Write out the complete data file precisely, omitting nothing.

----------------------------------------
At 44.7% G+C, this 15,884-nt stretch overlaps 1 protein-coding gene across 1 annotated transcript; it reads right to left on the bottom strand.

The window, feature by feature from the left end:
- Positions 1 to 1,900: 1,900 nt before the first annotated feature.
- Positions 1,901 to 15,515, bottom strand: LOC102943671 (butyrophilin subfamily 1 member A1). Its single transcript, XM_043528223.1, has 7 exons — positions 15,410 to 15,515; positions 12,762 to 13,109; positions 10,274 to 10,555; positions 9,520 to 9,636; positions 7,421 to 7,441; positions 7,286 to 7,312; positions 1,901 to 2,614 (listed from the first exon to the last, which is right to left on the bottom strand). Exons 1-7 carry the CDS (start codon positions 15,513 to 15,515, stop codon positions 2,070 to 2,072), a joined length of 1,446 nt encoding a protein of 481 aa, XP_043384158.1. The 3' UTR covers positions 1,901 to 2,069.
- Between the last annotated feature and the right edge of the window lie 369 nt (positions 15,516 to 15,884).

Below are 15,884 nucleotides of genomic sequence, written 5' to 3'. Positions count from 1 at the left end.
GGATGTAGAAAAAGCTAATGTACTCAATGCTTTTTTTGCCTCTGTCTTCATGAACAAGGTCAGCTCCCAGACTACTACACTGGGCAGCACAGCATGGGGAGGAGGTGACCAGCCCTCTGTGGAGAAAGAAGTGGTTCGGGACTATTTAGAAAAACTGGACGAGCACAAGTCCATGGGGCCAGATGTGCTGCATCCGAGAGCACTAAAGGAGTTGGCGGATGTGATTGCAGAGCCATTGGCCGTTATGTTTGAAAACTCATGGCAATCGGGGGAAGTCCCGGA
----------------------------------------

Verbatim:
At 44.7% G+C, this 15,884-nt stretch overlaps 1 protein-coding gene across 1 annotated transcript; it reads right to left on the bottom strand.

The window, feature by feature from the left end:
- Positions 1 to 1,900: 1,900 nt before the first annotated feature.
- Positions 1,901 to 15,515, bottom strand: LOC102943671 (butyrophilin subfamily 1 member A1). Its single transcript, XM_043528223.1, has 7 exons — positions 15,410 to 15,515; positions 12,762 to 13,109; positions 10,274 to 10,555; positions 9,520 to 9,636; positions 7,421 to 7,441; positions 7,286 to 7,312; positions 1,901 to 2,614 (listed from the first exon to the last, which is right to left on the bottom strand). Exons 1-7 carry the CDS (start codon positions 15,513 to 15,515, stop codon positions 2,070 to 2,072), a joined length of 1,446 nt encoding a protein of 481 aa, XP_043384158.1. The 3' UTR covers positions 1,901 to 2,069.
- Between the last annotated feature and the right edge of the window lie 369 nt (positions 15,516 to 15,884).

Below are 15,884 nucleotides of genomic sequence, written 5' to 3'. Positions count from 1 at the left end.
GGATGTAGAAAAAGCTAATGTACTCAATGCTTTTTTTGCCTCTGTCTTCATGAACAAGGTCAGCTCCCAGACTACTACACTGGGCAGCACAGCATGGGGAGGAGGTGACCAGCCCTCTGTGGAGAAAGAAGTGGTTCGGGACTATTTAGAAAAACTGGACGAGCACAAGTCCATGGGGCCAGATGTGCTGCATCCGAGAGCACTAAAGGAGTTGGCGGATGTGATTGCAGAGCCATTGGCCGTTATGTTTGAAAACTCATGGCAATCGGGGGAAGTCCCGGA